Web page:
After finding a few bloody scraps of rabbit meat in the ice box, which the small wolf eagerly scarfed down, she changed the bandages on the injured paw. There was still a small amount of blood, slowly seeping out from the deep cuts on the tiny paw. She dabbed these and then re-bandaged the wound gingerly. Then she picked the small animal back up and exited the kitchen, depositing him in a shabby old dog bed by the roaring, red fireplace. This way he would be within eyesight but safely away from her antique easel. Hopefully the fresh meat and warmth from the hearth would soon sooth the trying animal to sleep and prevent him from getting into any more trouble.
As she returned to her paint-smattered palette and darkened brushes, she placed the bloody bandages near her materials. Her aesthetic gaze took in how much more vibrant the crisp colors were on the changed bandage. She fancied how much closer she could get the current mixture
on her palette to the color of Dorian’s lips, if she only mixed in a few drops of the red blood. On a whim, she swirled her brush in the bloody bandage, and mixed it with the colors on her palette, before using the brush to apply it to the canvas. She stubbornly ignored the nagging sensation at the back of her mind that attempted to disrupt her creativity with annoying warnings. As she finished applying the new paint mixture, she noticed Lady Helena was no longer spread out in her feline pose, but was now admiring the canvas with a seriousness and focus that she had rarely observed from the socialite.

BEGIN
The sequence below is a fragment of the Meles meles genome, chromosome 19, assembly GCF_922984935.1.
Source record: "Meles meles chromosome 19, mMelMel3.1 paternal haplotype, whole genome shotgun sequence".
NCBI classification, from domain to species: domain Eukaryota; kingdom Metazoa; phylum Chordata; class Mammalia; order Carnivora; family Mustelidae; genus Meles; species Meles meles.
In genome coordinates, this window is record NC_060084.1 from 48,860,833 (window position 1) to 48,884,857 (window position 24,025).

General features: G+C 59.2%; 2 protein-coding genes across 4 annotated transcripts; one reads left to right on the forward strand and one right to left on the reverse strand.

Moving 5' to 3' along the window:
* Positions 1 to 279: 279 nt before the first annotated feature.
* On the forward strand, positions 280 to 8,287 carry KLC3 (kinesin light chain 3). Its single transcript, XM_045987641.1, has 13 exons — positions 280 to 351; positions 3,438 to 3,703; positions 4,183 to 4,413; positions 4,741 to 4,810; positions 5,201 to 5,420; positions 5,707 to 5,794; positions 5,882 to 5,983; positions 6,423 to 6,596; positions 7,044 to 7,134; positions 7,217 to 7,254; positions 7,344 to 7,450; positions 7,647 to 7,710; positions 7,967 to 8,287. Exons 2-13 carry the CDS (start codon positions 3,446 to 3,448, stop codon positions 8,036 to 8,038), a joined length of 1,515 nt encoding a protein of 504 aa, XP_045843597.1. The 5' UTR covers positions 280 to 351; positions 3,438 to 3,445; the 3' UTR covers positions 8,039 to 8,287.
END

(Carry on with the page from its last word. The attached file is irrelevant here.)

Lady Helena leaned forward to inspect the canvas. “This is your finest work, Sage. Easily the best that I have ever seen. You really must exhibit this at Colnaghi’s gallery! Or, we can open a new one together, like I’ve been begging you to do for years now. Just imagine, our own darling gallery set along Dover Street or by the Berkeley Square gardens. I’ll front the money if that’s what it takes, art like this must be appreciated!”